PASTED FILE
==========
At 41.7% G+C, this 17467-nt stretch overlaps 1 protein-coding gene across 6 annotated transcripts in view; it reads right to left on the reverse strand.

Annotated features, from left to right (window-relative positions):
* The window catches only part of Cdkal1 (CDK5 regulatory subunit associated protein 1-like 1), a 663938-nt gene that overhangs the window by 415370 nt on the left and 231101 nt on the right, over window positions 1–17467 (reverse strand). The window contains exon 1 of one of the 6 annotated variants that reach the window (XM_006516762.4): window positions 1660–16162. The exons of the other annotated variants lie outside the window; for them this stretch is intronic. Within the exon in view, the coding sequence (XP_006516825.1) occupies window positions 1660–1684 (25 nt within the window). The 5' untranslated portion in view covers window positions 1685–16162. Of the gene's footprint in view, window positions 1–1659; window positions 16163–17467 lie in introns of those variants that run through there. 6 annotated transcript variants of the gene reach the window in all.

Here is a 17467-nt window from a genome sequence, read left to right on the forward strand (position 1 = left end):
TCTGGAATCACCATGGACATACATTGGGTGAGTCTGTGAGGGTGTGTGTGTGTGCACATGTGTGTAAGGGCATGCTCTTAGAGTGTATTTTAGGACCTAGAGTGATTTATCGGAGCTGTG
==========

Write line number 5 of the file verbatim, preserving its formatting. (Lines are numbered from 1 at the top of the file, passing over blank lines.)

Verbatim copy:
TCTGGAATCACCATGGACATACATTGGGTGAGTCTGTGAGGGTGTGTGTGTGTGCACATGTGTGTAAGGGCATGCTCTTAGAGTGTATTTTAGGACCTAGAGTGATTTATCGGAGCTGTG